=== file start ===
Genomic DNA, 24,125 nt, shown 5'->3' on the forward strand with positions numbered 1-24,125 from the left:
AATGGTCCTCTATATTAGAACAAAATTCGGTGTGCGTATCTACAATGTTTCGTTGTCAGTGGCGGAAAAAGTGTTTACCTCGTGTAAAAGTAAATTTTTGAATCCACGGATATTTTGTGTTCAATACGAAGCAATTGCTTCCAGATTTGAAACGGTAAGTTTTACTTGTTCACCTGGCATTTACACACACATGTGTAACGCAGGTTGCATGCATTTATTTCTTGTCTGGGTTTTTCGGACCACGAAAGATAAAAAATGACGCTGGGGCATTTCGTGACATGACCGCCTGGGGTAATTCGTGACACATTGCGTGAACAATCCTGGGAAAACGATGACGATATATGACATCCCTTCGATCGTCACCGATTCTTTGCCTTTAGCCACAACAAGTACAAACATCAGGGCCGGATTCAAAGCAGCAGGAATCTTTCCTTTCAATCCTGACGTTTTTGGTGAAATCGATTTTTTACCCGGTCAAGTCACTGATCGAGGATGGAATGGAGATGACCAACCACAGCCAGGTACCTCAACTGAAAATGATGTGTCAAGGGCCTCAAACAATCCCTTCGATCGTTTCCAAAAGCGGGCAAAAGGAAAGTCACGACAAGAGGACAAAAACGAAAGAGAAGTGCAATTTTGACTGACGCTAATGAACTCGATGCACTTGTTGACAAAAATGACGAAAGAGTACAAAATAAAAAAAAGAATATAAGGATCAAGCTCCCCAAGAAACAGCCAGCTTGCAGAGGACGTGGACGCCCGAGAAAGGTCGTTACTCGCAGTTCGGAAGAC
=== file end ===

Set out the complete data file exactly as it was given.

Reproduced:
Genomic DNA, 24,125 nt, shown 5'->3' on the forward strand with positions numbered 1-24,125 from the left:
AATGGTCCTCTATATTAGAACAAAATTCGGTGTGCGTATCTACAATGTTTCGTTGTCAGTGGCGGAAAAAGTGTTTACCTCGTGTAAAAGTAAATTTTTGAATCCACGGATATTTTGTGTTCAATACGAAGCAATTGCTTCCAGATTTGAAACGGTAAGTTTTACTTGTTCACCTGGCATTTACACACACATGTGTAACGCAGGTTGCATGCATTTATTTCTTGTCTGGGTTTTTCGGACCACGAAAGATAAAAAATGACGCTGGGGCATTTCGTGACATGACCGCCTGGGGTAATTCGTGACACATTGCGTGAACAATCCTGGGAAAACGATGACGATATATGACATCCCTTCGATCGTCACCGATTCTTTGCCTTTAGCCACAACAAGTACAAACATCAGGGCCGGATTCAAAGCAGCAGGAATCTTTCCTTTCAATCCTGACGTTTTTGGTGAAATCGATTTTTTACCCGGTCAAGTCACTGATCGAGGATGGAATGGAGATGACCAACCACAGCCAGGTACCTCAACTGAAAATGATGTGTCAAGGGCCTCAAACAATCCCTTCGATCGTTTCCAAAAGCGGGCAAAAGGAAAGTCACGACAAGAGGACAAAAACGAAAGAGAAGTGCAATTTTGACTGACGCTAATGAACTCGATGCACTTGTTGACAAAAATGACGAAAGAGTACAAAATAAAAAAAAGAATATAAGGATCAAGCTCCCCAAGAAACAGCCAGCTTGCAGAGGACGTGGACGCCCGAGAAAGGTCGTTACTCGCAGTTCGGAAGAC